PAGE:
Whether a mine operator is liable for injury to an employee of contractor for personal injury.
Whether mine operator liable for personal injury to employee of contractor, including whether vicariously liable.
The plaintiff was an operator employed by Wilson Mining Services Pty Ltd (Wilson). He was undertaking roof bolting work at the North Goonyella Coal Mine operated by the defendant.
In the course of the bolting, a co-worker, Mr Clint Saliba, was operating the bolter and the plaintiff was acting as offsider. A drill steel became lodged in the roof after interference with the water supply to the bolter. After the plaintiff and Mr Saliba had rectified the water problem, they returned to the bolter and recommenced bolting. The bolter was alleged to have dropped without warning and struck the plaintiff on the head/neck.
The employer, Wilson, was not a party to the claim. The plaintiff proceeded only against the defendant mine operator. The plaintiff alleged that an Eimco driver employed by the defendant had interfered with the air line to the bolter, causing it to drop without warning. The plaintiff’s allegations against the defendant included vicarious liability for the Eimco operator’s actions, breach of the duty owed by a host employer, breach of statutory duty (Coal Mining Safety and Health Act 1999 (CMSHA)) and breach of a non-delegable duty owed at common law.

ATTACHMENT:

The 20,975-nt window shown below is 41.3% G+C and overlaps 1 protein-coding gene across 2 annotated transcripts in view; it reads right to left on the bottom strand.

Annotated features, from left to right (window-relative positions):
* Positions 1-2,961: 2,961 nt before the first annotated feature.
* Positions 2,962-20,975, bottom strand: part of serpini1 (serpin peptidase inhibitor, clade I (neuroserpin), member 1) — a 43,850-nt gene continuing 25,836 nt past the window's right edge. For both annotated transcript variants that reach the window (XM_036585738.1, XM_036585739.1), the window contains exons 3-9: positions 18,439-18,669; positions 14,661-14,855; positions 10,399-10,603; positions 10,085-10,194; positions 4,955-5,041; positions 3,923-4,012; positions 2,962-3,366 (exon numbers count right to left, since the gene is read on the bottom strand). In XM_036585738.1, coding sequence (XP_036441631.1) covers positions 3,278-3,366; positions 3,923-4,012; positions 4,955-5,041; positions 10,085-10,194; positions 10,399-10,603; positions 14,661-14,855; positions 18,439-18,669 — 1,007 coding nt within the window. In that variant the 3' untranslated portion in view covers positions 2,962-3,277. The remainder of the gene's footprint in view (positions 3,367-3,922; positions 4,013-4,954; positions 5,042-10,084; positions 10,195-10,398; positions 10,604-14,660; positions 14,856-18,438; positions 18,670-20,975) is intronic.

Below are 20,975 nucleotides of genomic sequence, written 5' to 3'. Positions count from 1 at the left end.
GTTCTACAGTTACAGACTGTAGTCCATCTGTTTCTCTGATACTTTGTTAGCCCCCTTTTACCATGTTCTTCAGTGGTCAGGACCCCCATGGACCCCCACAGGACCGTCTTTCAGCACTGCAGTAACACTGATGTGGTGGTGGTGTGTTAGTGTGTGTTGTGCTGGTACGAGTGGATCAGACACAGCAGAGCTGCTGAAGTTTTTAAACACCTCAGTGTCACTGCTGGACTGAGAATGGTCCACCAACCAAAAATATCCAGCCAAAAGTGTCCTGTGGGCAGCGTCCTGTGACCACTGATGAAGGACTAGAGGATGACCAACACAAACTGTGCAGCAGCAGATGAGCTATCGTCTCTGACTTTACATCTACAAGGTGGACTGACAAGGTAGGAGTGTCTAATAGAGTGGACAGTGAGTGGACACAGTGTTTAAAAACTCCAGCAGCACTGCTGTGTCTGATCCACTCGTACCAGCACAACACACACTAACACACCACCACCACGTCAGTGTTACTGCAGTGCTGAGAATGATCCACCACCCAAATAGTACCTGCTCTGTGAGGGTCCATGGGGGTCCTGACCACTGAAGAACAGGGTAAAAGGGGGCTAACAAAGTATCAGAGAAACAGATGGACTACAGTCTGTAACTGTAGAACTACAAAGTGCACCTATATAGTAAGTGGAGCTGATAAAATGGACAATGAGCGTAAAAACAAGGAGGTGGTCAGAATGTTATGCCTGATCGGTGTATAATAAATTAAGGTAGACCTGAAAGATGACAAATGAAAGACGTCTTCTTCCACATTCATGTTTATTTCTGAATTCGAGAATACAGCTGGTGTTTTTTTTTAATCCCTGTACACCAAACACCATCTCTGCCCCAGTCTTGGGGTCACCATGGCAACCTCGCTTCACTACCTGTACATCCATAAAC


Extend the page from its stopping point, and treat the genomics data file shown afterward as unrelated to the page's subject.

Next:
The Decision at Trial
The Queensland Supreme Court found that the defendant was host employer and owed a personal and non-delegable duty of care to the plaintiff. The defendant was required to ensure that others, including the Eimco driver, exercised reasonable care. The duty was breached because of the actions of the unidentified Eimco operator in interfering with the airline and the failure of the defendant to have in place a system of tagging out airlines.
The court did not specifically find that the defendant was vicariously liable for the Eimco’s operator’s actions, as there was an issue as to proof of whether the operator was employed by a subsidiary of the defendant. However, the court noted that it was strongly arguable that the defendant should be held responsible for the negligent acts of third party employees in the circumstances. The court also declined to decide whether a beach of the CMHSA conferred a private right of action because breach had been found on other grounds. However, it commented that an inference was available that a private right of action was conferred, and the degree of control that the defendant had over operations at the mine was noted.
The plaintiff was awarded $1,356,976.87 plus costs. The plaintiff established that he had suffered a C5/6 injury which will require surgery and causes significant symptoms, despite some conflicting evidence on causation. Notwithstanding evidence of a likely good outcome for the surgery, and evidence about the plaintiff’s recent abilities to undertake activities such as trekking at Mt Everest, a sizeable future economic loss sum of $750,000 was awarded.
Implications for you
The plaintiff in this case succeeded against a mine operator only, highlighting that courts will not shy away from imposing a personal and non-delegable duty upon mine operators, given the degree of control exercised by a mine operator. Ominous comments by the Judge about the possibility of vicarious liability and statutory breach also highlight issues to be mindful of. Further, a defendant must lead cogent evidence of any discounting factors on quantum or causation of injuries.